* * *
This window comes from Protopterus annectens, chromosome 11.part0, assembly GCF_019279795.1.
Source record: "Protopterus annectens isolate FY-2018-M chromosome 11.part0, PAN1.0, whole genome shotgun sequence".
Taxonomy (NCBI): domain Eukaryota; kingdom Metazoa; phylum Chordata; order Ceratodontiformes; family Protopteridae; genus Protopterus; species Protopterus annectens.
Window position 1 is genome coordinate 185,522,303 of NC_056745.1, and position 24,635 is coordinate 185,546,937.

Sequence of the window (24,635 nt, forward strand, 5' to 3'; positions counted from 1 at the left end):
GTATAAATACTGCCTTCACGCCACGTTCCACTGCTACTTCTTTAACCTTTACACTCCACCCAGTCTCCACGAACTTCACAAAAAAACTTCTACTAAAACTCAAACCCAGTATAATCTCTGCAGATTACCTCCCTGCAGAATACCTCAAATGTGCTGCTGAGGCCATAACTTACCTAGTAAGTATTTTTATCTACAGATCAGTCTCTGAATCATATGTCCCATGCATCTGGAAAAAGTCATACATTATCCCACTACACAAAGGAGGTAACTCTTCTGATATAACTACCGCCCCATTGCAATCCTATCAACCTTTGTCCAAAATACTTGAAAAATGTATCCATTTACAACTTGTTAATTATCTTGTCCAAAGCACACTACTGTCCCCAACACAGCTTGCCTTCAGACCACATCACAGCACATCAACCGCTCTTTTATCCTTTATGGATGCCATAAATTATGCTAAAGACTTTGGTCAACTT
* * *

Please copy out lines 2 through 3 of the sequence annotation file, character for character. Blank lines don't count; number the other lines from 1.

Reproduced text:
Source record: "Protopterus annectens isolate FY-2018-M chromosome 11.part0, PAN1.0, whole genome shotgun sequence".
Taxonomy (NCBI): domain Eukaryota; kingdom Metazoa; phylum Chordata; order Ceratodontiformes; family Protopteridae; genus Protopterus; species Protopterus annectens.